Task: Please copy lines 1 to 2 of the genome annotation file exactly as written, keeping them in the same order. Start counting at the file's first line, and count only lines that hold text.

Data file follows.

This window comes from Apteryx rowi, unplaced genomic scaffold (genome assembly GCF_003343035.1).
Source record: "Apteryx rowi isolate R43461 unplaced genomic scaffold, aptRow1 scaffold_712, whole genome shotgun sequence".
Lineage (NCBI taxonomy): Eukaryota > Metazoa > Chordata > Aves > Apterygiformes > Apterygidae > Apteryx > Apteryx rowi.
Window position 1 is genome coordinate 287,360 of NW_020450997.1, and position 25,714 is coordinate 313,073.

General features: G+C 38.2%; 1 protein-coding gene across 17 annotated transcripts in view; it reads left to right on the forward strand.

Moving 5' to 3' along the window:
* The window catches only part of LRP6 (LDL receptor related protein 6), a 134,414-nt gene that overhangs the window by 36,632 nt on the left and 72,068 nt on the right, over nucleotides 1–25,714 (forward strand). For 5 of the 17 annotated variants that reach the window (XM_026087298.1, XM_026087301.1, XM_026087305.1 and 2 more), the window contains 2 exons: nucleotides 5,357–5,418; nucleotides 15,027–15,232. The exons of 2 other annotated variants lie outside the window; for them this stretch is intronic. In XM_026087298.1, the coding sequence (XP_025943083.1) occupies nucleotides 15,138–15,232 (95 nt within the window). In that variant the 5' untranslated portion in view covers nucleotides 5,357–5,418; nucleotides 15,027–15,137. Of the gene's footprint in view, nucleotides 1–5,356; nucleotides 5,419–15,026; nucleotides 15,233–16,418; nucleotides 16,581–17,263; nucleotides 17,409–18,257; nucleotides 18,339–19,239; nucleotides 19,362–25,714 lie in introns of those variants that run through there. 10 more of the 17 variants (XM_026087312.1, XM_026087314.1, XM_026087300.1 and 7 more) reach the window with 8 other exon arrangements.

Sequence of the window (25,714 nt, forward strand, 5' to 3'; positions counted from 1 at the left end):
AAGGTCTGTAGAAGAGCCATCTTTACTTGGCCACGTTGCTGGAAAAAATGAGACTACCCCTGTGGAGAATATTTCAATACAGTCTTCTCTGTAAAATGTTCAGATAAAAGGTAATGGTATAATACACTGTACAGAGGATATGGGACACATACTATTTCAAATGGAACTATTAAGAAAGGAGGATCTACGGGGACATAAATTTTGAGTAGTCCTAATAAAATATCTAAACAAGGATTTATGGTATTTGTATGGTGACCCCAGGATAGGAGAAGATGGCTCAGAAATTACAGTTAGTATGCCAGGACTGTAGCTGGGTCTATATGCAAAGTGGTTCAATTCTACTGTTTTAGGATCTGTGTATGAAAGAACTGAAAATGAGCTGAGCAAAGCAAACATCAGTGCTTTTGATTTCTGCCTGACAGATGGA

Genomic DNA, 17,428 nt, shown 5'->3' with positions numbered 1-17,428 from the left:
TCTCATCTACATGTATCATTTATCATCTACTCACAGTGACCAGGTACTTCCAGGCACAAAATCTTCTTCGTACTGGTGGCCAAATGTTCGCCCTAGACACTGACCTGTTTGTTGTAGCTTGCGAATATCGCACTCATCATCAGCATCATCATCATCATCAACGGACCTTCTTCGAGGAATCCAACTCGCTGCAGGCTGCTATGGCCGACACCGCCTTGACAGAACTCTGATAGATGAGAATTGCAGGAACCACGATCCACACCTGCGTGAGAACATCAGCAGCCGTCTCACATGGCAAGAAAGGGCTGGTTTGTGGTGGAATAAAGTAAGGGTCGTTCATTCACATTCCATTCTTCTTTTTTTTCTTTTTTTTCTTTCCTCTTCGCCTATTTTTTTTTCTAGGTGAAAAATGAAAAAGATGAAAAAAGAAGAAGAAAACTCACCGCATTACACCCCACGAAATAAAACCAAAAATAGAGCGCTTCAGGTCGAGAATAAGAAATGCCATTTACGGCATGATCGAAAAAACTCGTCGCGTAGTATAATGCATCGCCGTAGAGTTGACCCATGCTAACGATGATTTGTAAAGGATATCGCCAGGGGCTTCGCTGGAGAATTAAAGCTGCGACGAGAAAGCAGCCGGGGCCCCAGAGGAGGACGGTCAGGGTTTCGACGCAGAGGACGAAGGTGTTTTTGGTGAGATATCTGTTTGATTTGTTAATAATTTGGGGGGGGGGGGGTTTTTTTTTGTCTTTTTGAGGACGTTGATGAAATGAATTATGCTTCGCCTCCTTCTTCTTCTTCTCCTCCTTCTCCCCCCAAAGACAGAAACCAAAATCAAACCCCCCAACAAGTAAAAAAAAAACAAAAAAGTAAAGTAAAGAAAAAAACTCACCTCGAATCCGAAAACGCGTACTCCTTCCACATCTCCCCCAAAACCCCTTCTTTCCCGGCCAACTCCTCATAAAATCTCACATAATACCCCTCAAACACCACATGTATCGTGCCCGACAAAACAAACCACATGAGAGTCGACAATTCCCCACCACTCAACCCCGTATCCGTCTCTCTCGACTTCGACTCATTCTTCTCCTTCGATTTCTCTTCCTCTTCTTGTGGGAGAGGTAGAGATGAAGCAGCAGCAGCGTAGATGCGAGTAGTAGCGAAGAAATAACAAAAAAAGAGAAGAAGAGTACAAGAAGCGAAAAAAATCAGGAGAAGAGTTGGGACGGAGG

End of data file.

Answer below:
This window comes from Apteryx rowi, unplaced genomic scaffold (genome assembly GCF_003343035.1).
Source record: "Apteryx rowi isolate R43461 unplaced genomic scaffold, aptRow1 scaffold_712, whole genome shotgun sequence".